Vulnerabilities and advantages of analogue

C.S. Peirce states that “Photographs, especially instantaneous photographs, are very instructive, because we know that they are in certain respects exactly like the objects they represent” (Peirce et al., 1992). From writing this in 1894, this logic most certainly has stemmed throughout the timeline of analogue photography up until instantaneous digital photography. Analogue, as mentioned before, retains a material connection between the medium and the object. The light is refracted through the lens onto the physical substance and is recorded as an impression on the film or, in Peirce’s words, as “indications, or indices; which show something about things, on account of their being physically connected with them” (Peirce et al., 1992). The way in which the images are then stored and transmitted is completely physical. With digital, when the image is stored, it becomes stagnant data and all we observe is a file name that is representing the image, or in Peircean terms - it is symbolic. Whereas with film, light refracts through a lens in order to be absorbed by the film’s chemicals and the image is stored physically. It is then developed into negatives - by its own right indexical.

Secondly, analogue film is difficult to manipulate and isn't accessible to everyone. That isn't to say it cant be done, but the process can often be cumbersome, unlike those of today’s seamless digital editing tools. With a poor edit, it is natural for the viewer to reject any notions that the image is indexical.

However, when considering indexing in more literal, chronological terms, i.e recording, documenting and storing, analogue can be stumped even before the image is taken. As well as analogue’s other vulnerabilities, it is also entirely unprotected from the actions of what is in front of the camera. Prior to the capture of an image, we are able to manipulate a situation for camera, falsifying the events and telling a story divergent of the truth. Bringing to question; what is true? To look at it from a different angle, with indexing, you have to consider the three elements of the image; the object, the medium and the audience. When one of those elements is falsified, the image is no longer indexical of that event.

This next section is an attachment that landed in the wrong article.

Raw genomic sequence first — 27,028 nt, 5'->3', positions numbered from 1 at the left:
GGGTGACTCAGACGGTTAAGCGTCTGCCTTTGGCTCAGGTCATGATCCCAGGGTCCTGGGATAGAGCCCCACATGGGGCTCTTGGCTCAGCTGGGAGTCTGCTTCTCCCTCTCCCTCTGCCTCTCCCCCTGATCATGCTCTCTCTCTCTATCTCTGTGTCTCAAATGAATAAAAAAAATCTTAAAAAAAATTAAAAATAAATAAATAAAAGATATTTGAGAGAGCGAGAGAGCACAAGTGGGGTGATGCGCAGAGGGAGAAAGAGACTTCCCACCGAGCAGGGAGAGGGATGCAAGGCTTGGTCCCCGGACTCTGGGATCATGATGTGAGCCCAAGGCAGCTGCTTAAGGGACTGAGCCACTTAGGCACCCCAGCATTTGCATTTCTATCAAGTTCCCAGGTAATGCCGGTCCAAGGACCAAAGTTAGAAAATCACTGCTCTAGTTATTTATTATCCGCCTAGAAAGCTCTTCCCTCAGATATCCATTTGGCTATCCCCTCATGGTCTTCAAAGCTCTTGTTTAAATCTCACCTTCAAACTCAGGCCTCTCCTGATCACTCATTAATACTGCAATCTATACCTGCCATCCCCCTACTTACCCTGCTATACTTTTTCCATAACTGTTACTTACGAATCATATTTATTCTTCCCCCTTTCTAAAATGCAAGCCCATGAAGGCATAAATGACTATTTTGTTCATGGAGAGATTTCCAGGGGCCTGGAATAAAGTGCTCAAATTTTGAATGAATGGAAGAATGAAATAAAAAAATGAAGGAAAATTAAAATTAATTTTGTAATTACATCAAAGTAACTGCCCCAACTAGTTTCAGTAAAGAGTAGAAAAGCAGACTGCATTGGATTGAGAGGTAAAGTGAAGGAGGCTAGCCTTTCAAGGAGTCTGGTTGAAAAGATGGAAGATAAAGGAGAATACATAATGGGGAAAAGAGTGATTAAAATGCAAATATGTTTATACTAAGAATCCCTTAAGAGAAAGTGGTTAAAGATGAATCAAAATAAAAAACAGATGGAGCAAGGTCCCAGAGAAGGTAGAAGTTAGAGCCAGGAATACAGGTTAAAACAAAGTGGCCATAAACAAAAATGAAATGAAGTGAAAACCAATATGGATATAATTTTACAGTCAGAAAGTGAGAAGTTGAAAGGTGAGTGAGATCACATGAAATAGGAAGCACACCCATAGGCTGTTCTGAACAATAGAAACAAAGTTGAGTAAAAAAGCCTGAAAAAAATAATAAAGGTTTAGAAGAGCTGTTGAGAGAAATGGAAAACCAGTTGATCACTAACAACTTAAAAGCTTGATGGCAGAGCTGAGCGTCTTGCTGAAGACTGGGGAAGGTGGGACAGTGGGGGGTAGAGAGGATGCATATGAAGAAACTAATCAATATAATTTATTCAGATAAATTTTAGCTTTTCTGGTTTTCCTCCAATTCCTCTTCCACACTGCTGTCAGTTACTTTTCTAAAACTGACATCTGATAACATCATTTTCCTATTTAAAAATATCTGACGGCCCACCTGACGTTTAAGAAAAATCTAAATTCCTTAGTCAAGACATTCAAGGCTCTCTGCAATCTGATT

Kent State Massacre

(© 1970 Valley News-Dispatch, 1970) 

I want to look at an image of socio-political importance, taken on analogue film, May 4th 1970. The image is of historic interest as it documents the Kent State Massacre - the killing of 4 students on campus in Ohio. The image, or rather images, straddle the border of morality and questions the role of editing and the direct effect it has on its indexicality.

The image shows a woman (Mary Ann Vecchio) at the body of a young man, who had just been shot by the National Guard. This image can be considered iconic, as the people in the photo look like the people being portrayed. More noticeably however, the image is indexical of the event because it shows exactly what happened and can be traced to an original negative. 

Tourist guy 

(Tourist of Death, 2013) 

This image perfectly illustrates the capabilities of digital cameras, the technology that surrounds it and its social effects. It shows a man on top of one of the World Trade Centre buildings in New York. The image was published on the internet soon after the 9/11 disaster. The image is of interest because of how it looks to be indexical, with its time stamps and convincing editing, even though it is completely fabricated. This suggests that an image relies considerably on the audience to perceive and deconstruct the image. In Corey Dzenko’s article she goes on to say “social applications of digital photography still rely on assumptions about the functions of analog photographs” (Dzenko, 2017). One of those assumptions being the belief that an analogue image is a direct representation of the event. It is also important to consider that we are viewing this image with our pre-conceived notions of what a real photograph is. We often think of a ‘real photograph’ as an analogue image - because of that physical link. In Philp Rosen’s discourse - ‘From Change Mummified’, he states “If I see a photograph on the computer screen, this means that the digital images has the ability to assume the exact compositional form of the conventional photograph. This is not only complicit in the digital camera, but also in the digital capacity to transform or fake photographs” (Rosen, 2009). The idea that “digital images has the ability to assume the exact compositional form” reinforces this idea of symbolism, that in comparison to the Kent State Massacre image, this image is symbolic of the actual event.